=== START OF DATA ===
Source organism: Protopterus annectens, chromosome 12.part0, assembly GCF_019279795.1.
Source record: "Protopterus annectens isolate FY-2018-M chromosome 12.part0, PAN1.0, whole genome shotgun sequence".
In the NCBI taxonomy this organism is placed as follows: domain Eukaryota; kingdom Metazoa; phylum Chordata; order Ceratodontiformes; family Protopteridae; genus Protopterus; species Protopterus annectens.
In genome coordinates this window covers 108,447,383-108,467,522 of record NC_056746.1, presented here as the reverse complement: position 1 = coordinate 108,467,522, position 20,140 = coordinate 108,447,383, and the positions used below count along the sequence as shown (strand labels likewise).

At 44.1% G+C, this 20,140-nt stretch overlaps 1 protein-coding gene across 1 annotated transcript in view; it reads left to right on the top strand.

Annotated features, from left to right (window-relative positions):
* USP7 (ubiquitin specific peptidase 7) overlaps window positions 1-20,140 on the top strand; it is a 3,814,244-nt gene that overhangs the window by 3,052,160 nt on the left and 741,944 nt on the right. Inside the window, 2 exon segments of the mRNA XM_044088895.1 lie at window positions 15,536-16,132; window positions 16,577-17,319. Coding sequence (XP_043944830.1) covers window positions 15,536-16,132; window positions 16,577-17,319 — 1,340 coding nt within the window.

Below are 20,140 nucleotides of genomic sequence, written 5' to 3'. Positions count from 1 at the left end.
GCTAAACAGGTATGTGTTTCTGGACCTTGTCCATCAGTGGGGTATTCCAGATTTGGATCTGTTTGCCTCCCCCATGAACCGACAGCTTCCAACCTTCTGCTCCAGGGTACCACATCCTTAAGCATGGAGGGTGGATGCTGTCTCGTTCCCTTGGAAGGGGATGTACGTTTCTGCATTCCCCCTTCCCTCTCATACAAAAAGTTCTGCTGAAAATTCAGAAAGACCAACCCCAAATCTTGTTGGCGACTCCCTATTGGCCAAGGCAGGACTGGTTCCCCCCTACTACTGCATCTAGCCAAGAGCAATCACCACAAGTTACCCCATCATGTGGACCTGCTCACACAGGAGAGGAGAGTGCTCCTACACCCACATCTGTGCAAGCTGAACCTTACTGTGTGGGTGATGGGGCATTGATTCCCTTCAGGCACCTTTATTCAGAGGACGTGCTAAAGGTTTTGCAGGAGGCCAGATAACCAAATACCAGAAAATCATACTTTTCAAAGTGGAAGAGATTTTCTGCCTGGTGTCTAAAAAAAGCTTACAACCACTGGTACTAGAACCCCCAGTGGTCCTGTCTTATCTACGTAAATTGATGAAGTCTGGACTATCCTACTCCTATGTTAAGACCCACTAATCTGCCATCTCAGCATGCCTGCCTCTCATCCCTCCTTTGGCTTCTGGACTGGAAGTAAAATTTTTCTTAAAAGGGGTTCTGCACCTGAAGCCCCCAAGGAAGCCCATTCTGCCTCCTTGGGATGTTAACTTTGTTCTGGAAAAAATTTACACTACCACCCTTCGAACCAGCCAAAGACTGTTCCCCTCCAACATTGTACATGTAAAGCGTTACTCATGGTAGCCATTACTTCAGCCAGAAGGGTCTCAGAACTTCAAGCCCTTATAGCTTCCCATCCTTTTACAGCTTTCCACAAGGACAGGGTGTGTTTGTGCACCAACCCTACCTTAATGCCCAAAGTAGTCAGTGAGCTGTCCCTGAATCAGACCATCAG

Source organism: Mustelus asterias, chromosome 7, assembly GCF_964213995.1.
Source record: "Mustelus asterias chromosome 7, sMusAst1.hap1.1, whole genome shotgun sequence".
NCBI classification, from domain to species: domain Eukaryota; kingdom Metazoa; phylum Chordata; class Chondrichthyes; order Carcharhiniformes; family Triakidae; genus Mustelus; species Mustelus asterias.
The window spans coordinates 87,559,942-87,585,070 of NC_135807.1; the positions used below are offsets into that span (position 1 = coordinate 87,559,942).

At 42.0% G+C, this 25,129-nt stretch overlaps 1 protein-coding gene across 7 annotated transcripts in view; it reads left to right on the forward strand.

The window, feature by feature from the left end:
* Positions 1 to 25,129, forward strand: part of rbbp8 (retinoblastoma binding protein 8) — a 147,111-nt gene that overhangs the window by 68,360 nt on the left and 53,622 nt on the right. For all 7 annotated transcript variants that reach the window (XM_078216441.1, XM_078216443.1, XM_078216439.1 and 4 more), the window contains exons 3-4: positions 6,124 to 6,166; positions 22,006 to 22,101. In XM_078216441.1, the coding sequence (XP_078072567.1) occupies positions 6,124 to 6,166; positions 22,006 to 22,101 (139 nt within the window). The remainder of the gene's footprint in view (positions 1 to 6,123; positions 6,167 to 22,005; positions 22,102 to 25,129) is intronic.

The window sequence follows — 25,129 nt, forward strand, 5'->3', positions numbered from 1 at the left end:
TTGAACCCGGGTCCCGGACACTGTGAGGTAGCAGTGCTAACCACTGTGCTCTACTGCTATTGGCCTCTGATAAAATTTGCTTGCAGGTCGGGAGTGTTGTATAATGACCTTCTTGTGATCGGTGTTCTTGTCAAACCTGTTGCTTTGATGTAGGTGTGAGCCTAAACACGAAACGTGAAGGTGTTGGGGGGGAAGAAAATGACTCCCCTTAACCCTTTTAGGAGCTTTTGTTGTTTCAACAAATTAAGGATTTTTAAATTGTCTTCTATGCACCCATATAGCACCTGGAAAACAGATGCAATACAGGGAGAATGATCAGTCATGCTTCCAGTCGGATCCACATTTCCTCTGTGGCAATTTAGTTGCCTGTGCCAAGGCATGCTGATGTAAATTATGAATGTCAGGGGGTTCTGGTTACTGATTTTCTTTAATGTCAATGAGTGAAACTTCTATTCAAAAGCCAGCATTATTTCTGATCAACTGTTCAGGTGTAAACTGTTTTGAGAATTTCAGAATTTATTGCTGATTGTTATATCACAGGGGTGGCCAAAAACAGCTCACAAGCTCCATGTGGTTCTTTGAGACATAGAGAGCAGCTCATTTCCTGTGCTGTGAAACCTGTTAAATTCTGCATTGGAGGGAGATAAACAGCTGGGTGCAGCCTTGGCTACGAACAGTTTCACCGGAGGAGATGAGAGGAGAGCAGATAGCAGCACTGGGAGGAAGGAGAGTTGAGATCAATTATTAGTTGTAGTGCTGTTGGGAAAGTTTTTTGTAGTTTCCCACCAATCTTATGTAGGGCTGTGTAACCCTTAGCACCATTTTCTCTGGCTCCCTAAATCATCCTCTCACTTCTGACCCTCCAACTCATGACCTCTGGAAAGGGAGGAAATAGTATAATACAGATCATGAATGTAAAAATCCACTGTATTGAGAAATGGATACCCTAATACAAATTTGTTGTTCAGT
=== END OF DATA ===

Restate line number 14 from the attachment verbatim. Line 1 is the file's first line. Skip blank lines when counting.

At 42.0% G+C, this 25,129-nt stretch overlaps 1 protein-coding gene across 7 annotated transcripts in view; it reads left to right on the forward strand.